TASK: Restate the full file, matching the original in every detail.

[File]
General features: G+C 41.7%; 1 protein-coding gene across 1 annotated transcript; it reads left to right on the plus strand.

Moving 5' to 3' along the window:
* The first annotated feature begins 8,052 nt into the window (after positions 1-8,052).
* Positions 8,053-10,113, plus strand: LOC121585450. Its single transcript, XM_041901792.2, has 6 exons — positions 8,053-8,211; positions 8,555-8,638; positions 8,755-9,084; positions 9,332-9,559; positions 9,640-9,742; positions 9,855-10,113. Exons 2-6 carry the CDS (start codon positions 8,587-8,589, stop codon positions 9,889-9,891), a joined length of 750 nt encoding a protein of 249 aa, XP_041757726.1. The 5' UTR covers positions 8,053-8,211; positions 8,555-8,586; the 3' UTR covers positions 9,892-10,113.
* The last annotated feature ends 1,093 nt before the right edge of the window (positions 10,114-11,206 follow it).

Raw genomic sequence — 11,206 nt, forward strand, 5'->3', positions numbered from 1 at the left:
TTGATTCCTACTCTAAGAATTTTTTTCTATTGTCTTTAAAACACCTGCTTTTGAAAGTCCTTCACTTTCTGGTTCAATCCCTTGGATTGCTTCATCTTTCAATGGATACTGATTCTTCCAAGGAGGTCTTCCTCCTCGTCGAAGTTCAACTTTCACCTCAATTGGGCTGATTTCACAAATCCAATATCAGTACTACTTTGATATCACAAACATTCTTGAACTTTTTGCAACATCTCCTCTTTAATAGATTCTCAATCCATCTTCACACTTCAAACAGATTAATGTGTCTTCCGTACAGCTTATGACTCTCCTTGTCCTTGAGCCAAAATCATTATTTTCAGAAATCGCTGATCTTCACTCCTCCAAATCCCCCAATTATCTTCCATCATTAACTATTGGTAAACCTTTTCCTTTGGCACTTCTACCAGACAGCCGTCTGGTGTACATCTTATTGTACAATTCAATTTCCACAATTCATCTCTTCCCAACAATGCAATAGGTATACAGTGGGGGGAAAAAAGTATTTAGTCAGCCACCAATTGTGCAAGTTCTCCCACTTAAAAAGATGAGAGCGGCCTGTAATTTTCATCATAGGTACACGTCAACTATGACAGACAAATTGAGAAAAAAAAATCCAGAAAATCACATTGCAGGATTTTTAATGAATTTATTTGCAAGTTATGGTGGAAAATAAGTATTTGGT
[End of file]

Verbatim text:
General features: G+C 41.7%; 1 protein-coding gene across 1 annotated transcript; it reads left to right on the plus strand.

Moving 5' to 3' along the window:
* The first annotated feature begins 8,052 nt into the window (after positions 1-8,052).
* Positions 8,053-10,113, plus strand: LOC121585450. Its single transcript, XM_041901792.2, has 6 exons — positions 8,053-8,211; positions 8,555-8,638; positions 8,755-9,084; positions 9,332-9,559; positions 9,640-9,742; positions 9,855-10,113. Exons 2-6 carry the CDS (start codon positions 8,587-8,589, stop codon positions 9,889-9,891), a joined length of 750 nt encoding a protein of 249 aa, XP_041757726.1. The 5' UTR covers positions 8,053-8,211; positions 8,555-8,586; the 3' UTR covers positions 9,892-10,113.
* The last annotated feature ends 1,093 nt before the right edge of the window (positions 10,114-11,206 follow it).

Raw genomic sequence — 11,206 nt, forward strand, 5'->3', positions numbered from 1 at the left:
TTGATTCCTACTCTAAGAATTTTTTTCTATTGTCTTTAAAACACCTGCTTTTGAAAGTCCTTCACTTTCTGGTTCAATCCCTTGGATTGCTTCATCTTTCAATGGATACTGATTCTTCCAAGGAGGTCTTCCTCCTCGTCGAAGTTCAACTTTCACCTCAATTGGGCTGATTTCACAAATCCAATATCAGTACTACTTTGATATCACAAACATTCTTGAACTTTTTGCAACATCTCCTCTTTAATAGATTCTCAATCCATCTTCACACTTCAAACAGATTAATGTGTCTTCCGTACAGCTTATGACTCTCCTTGTCCTTGAGCCAAAATCATTATTTTCAGAAATCGCTGATCTTCACTCCTCCAAATCCCCCAATTATCTTCCATCATTAACTATTGGTAAACCTTTTCCTTTGGCACTTCTACCAGACAGCCGTCTGGTGTACATCTTATTGTACAATTCAATTTCCACAATTCATCTCTTCCCAACAATGCAATAGGTATACAGTGGGGGGAAAAAAGTATTTAGTCAGCCACCAATTGTGCAAGTTCTCCCACTTAAAAAGATGAGAGCGGCCTGTAATTTTCATCATAGGTACACGTCAACTATGACAGACAAATTGAGAAAAAAAAATCCAGAAAATCACATTGCAGGATTTTTAATGAATTTATTTGCAAGTTATGGTGGAAAATAAGTATTTGGT